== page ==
Anita Stewart’s Canada File: Eigensinn Farm
“I do not feel that because I own this land, I can do with it whatever I want. The main philosophy of Eigensinn Farm is to work in harmony with Nature.” – Michael Stadtländer about their Heaven on Earth Project 2002.
Story by Anita Stewart. Photos by Margaret Mulligan
In 2002 it came as quite a shock to the global culinary community when Eigensinn Farm, Chef Michael and Nobuyo Stadtländer’s rustic, farmhouse-dining experience in the hills that edge the forested Niagara Escarpment was dubbed as one of the top 10 best restaurants on earth by British magazine, Restaurant. In that inaugural San Pellegrino Top 50 list, Eigensinn was in the company of El Bulli, Rockpool and Tetsuya. And they deserved to be. Theirs is indeed culinary art.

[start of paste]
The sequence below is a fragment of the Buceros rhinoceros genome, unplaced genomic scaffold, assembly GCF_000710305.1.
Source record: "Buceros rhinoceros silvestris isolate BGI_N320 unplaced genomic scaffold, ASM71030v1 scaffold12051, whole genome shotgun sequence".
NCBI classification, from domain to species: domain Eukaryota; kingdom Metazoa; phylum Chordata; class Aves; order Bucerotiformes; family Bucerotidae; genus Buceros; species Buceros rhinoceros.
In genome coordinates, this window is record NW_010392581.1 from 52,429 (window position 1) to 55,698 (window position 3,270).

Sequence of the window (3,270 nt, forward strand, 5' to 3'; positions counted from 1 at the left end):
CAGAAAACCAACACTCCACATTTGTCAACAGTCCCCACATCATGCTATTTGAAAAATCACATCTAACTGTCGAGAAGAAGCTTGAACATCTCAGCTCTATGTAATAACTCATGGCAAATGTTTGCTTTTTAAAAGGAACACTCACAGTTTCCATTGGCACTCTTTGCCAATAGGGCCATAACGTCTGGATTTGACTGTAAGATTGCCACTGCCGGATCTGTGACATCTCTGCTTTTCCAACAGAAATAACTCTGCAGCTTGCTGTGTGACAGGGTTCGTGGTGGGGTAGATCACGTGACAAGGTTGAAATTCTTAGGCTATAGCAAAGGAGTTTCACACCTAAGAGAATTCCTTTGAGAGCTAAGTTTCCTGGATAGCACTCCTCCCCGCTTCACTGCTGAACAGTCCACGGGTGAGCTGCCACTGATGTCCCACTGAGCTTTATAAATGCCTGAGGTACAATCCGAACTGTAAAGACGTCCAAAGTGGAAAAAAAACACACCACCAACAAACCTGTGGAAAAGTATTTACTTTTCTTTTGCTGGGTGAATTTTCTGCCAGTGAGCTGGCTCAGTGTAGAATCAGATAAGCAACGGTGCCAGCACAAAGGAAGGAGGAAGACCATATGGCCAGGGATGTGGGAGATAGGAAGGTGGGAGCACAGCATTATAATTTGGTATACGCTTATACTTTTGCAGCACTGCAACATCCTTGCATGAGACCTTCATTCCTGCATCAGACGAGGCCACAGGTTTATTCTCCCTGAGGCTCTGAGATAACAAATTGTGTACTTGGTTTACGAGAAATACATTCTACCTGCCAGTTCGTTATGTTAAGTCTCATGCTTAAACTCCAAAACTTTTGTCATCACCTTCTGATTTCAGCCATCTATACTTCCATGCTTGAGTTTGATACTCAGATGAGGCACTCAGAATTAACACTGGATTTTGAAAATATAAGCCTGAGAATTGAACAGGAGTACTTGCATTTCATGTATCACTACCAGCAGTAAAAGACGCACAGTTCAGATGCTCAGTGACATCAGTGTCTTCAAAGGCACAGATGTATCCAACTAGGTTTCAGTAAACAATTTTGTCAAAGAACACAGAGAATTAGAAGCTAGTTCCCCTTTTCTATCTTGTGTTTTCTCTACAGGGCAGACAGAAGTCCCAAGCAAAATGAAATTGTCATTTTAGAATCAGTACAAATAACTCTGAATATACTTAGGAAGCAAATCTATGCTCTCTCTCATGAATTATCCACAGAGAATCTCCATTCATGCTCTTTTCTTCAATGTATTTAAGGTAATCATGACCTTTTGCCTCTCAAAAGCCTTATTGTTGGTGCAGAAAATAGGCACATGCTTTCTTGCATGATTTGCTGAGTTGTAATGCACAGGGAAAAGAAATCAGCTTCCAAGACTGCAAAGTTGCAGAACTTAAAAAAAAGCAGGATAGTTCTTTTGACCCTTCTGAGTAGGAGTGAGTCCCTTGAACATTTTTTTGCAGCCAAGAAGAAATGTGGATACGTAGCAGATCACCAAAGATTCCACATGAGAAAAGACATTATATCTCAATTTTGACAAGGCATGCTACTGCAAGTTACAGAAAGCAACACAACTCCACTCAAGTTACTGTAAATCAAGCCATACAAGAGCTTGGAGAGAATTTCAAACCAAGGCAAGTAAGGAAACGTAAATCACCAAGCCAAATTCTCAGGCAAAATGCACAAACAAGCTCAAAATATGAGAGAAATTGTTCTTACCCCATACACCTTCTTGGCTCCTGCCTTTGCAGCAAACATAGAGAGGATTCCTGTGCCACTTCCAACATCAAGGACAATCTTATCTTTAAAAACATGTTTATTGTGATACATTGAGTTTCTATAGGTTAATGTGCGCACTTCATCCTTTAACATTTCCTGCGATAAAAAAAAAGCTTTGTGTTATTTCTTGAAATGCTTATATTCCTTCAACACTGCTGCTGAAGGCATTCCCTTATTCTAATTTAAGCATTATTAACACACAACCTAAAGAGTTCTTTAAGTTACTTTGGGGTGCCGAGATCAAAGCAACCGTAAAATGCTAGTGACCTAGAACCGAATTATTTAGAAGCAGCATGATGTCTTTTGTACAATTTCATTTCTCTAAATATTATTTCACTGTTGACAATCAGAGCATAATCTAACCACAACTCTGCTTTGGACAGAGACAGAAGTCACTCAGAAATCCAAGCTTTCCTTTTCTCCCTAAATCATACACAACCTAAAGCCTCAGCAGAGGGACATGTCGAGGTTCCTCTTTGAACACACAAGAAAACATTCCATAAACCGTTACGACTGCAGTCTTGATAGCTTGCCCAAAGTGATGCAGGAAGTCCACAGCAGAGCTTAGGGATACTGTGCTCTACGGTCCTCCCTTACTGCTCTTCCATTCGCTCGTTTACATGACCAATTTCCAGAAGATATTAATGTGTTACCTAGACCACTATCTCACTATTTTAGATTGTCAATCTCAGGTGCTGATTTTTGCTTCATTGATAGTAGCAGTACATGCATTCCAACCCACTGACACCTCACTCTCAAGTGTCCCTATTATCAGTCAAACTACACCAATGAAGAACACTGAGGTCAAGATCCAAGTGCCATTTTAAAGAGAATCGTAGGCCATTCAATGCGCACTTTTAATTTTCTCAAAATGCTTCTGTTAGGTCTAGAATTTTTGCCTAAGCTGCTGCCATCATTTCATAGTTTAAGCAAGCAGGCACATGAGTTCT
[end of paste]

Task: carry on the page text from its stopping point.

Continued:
Never much for self-promotion, Michael and Nobuyo, sometimes with help of their son Hermann, continue on this once singular culinary pathway, marching resolutely to the beat of their own drum. It was this fierce independence that has earned them so many admirers and the awards of which they rarely speak.
Whether he was on an island in British Columbia or during one of his stints in downtown Toronto, Michael Stadtländer has been creating and serving forth menus that speak of this land and its waters. His is the heart and soul of Canadian cuisine. Few chefs I’ve met understand the nuances and the essence of food like Michael. He grows it, harvests it and he loves to share it. And he’s been doing it for some 38 years when he first arrived from Germany to open the kitchens of Toronto’s iconic Scaramouche with another now-star chef, Jamie Kennedy.